“I told the police Wesley was missing and they said he was probably just playing around,” she explains. “By this point, I was so scared he had fallen from his bike and was laying somewhere.
“I never suspected that someone had taken him – I just worried that there may have been an accident and that he was hurt. When the bike was found and returned to us and he wasn’t, that’s when I was afraid it was something worse.”
It would take the police 21 days to register Wesley, despite his tender age, as being abducted – three weeks that Liz recalls was torture for her family, who were out looking for Wesley day and night.
The police registered Wesley as missing 21 days after his disappearance
Liz admits she never suspected anyone had taken Wesley, but she worried he had fallen from his bike
‘His body had been eaten by animals’
Weeks after his disappearance, Wesley’s body was found in a remote area of woodland only miles away from his home – he had been struck over the head with a wrench, strangled and raped.
“I can’t remember the day the police came to say they found my son’s body,” Liz says.”I can’t remember if I screamed or cried, but I know I said I wanted to go and see him. But they said no.
“My dad insisted he wanted to look at his grandson in the eyes one last time, but the police said his body was completely unidentifiable. That animals, being animals, had eaten his body.
“The only way they could tell it was Wesley was because of the clothes left behind – and the shoes he had on which I’d tied the laces in double knots. That was the hardest thing I’d ever heard. All I wanted to do was cuddle his body, but I had that taken away.
Liz says that she couldn’t even see her sons body because it was so badly decomposed
The hardest thing for the mother-of-two to come to terms with was never seeing her son again
“In the pocket of the shorts he was wearing, which were on his decomposed body, they found the 50 pence I had given him for the sweets. That’s the only piece of my son I have left from those final moments.”
Meanwhile, the investigation had turned on McKilligan after his social worker spoke out about his terrifying history of sexually motivated attacks on many children.
A cheque was found in the teenager’s apartment which was addressed to Wesley, linking the two boys – and when McKilligan was put under pressure by the police, he confessed to the heinous crimes.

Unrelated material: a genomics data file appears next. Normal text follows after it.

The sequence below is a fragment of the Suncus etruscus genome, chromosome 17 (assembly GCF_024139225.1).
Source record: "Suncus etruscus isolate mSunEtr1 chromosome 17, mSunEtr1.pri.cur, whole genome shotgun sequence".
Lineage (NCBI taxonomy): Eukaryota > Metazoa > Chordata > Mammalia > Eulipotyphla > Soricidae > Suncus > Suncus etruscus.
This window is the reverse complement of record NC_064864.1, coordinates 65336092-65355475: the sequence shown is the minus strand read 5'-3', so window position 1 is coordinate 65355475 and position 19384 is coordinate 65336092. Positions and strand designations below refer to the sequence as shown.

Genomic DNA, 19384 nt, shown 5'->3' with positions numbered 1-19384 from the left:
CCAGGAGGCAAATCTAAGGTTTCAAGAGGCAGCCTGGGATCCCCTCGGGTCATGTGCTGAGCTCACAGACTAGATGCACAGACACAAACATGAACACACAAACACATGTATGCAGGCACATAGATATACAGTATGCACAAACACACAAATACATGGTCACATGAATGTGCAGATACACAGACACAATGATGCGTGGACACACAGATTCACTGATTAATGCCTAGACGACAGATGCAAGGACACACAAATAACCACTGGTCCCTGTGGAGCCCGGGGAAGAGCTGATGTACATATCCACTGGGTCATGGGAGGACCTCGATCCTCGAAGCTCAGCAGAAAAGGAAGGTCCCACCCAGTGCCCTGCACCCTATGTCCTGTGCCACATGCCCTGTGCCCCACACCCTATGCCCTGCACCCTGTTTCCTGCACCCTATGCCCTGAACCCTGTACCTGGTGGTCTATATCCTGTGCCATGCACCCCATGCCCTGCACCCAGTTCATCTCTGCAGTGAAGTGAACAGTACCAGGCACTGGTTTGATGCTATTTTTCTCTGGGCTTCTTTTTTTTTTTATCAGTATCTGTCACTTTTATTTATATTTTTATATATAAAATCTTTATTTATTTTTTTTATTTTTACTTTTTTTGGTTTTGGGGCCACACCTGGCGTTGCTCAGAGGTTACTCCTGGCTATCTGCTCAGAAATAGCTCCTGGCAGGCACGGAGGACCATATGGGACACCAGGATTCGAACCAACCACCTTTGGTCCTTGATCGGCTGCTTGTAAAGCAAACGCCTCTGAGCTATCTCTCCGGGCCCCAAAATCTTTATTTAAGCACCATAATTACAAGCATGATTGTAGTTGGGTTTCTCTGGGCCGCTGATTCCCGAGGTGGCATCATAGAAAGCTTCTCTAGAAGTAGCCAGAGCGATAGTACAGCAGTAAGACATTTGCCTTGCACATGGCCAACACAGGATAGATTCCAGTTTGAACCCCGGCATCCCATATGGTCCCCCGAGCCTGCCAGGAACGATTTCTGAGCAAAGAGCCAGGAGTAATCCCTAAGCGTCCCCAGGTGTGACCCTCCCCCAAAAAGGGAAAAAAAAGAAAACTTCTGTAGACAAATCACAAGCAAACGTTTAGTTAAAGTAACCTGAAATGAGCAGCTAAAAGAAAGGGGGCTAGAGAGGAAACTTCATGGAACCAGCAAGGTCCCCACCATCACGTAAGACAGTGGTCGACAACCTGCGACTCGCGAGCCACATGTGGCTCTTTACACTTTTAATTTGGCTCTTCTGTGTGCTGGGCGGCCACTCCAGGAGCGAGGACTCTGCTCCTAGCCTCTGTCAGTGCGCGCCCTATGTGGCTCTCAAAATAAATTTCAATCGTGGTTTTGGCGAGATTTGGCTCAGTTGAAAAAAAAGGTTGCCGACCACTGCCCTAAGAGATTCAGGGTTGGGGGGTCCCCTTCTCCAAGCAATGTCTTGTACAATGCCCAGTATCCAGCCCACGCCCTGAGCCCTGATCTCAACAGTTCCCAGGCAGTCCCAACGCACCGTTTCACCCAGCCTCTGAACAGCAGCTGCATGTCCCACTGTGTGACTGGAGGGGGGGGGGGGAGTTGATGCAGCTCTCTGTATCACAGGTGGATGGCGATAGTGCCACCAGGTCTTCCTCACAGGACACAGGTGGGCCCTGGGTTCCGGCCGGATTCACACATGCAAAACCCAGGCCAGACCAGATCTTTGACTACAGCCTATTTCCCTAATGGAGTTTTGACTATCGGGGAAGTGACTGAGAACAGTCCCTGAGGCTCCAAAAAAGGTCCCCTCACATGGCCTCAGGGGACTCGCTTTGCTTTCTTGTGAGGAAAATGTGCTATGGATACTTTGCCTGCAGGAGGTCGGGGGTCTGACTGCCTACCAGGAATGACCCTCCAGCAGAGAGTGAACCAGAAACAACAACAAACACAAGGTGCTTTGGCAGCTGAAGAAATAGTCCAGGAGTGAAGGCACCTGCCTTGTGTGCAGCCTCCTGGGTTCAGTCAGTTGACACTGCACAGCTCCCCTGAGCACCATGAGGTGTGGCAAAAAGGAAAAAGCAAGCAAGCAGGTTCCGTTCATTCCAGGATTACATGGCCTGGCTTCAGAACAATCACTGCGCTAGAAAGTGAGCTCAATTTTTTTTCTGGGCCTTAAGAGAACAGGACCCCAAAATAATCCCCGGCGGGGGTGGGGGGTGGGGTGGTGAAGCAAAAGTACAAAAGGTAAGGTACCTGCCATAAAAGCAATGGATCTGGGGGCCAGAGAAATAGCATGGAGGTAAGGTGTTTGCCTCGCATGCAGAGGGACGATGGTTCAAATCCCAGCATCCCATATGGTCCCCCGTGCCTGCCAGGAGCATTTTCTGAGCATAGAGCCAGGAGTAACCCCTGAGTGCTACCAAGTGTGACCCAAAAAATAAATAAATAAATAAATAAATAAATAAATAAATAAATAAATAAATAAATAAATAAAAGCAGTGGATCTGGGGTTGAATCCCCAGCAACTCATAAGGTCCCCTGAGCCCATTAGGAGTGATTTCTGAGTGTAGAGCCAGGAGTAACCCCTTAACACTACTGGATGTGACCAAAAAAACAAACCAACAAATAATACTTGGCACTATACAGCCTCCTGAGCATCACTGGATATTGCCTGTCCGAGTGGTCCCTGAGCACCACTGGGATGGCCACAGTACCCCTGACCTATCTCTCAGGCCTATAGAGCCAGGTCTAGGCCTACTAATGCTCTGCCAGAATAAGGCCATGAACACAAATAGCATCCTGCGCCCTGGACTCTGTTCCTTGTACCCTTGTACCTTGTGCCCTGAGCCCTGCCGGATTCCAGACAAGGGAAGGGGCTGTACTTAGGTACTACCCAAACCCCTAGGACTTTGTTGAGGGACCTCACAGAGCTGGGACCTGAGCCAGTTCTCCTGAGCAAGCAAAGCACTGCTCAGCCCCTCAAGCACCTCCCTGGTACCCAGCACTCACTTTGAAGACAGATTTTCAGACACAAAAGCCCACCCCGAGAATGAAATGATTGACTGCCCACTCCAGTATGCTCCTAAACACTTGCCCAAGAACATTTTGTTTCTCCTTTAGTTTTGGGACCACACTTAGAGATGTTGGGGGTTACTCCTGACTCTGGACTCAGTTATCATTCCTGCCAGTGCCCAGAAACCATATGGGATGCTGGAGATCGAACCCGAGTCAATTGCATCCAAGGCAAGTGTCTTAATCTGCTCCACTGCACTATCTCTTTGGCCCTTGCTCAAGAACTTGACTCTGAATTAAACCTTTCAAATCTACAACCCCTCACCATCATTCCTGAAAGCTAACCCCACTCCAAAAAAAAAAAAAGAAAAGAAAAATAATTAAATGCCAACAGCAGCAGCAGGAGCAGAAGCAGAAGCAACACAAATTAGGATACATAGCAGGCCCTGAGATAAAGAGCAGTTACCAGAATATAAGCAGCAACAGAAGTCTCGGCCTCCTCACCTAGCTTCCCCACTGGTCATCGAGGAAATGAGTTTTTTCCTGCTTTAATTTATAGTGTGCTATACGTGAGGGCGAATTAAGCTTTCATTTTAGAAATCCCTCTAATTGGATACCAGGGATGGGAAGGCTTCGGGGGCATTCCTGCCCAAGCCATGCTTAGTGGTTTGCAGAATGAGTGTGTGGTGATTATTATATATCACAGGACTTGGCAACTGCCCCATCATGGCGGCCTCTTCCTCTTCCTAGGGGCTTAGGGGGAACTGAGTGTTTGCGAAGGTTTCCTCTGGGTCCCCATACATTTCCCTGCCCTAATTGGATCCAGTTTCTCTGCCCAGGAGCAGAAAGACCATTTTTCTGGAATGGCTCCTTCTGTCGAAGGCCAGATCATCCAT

“McKilligan had even told a care worker that he wanted to murder my son,” Liz painfully recalls. “It was in his diaries – if someone had seen those diaries it would not have cost me my son’s life.”
On July 23, 1999, a jury at Newcastle Crown Court took under three hours to find him guilty, and he was jailed for a minimum of 20 years with his eligibility for parole beginning last year.
McKilligan eventually confessed to his crimes having beaten, raped and strangled Wesley before dumping his body
‘I feel for the McCann’s’
Liz says she resonates with other parents who are stuck in a painful limbo looking for their children, including Kate and Gerry McCann, who have recently found themselves the subject of a Netflix documentary.
“I really do feel for Madeleine McCann’s parents – obviously they must be going through torture,” she explains. “But I don’t think that Madeleine is dead, I haven’t had the same gut feelings like I did with Wesley.
“Wesley was followed by Holly Wells and Jessica Chapman, and my heart went out to them and I knew something was wrong, but I haven’t felt that with Maddie.
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“Though you do have to question what mother leaves a child in a hotel room in a foreign country unattended – I can’t understand it at all, but I do feel their pain.”
When Missing Turns To Murder continues on Crime and Investigation channel (Sky 156, Virgin 275, BT 328 and Talk Talk 328) at 9pm on 25 March